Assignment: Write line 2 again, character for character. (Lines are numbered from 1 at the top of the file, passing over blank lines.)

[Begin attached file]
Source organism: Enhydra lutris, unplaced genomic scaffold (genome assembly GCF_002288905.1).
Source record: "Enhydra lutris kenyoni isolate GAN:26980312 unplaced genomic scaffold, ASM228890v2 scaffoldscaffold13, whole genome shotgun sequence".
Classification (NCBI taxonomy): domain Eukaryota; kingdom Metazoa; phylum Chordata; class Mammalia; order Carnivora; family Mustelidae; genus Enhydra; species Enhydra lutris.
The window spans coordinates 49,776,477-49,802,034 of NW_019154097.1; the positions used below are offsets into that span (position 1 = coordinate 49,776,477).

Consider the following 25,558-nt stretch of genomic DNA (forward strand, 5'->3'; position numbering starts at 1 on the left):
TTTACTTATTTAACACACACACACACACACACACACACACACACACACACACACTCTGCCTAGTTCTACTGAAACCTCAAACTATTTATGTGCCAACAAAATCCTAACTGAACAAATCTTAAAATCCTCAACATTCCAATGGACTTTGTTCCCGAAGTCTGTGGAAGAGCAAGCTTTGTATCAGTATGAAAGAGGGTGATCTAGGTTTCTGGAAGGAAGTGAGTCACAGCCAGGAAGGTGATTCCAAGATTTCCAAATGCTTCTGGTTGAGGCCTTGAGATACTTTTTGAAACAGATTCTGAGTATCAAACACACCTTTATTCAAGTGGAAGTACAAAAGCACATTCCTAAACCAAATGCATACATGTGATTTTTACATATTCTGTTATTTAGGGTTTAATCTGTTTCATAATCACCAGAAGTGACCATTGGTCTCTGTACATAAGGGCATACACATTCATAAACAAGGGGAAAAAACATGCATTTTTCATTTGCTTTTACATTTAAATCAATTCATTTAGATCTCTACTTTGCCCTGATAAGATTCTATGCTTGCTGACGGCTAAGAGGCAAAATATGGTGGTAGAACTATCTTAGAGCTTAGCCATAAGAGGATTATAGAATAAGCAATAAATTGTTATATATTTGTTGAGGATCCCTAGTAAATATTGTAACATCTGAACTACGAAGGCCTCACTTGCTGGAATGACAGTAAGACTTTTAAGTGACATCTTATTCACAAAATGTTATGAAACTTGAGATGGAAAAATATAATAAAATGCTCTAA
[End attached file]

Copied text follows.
Source record: "Enhydra lutris kenyoni isolate GAN:26980312 unplaced genomic scaffold, ASM228890v2 scaffoldscaffold13, whole genome shotgun sequence".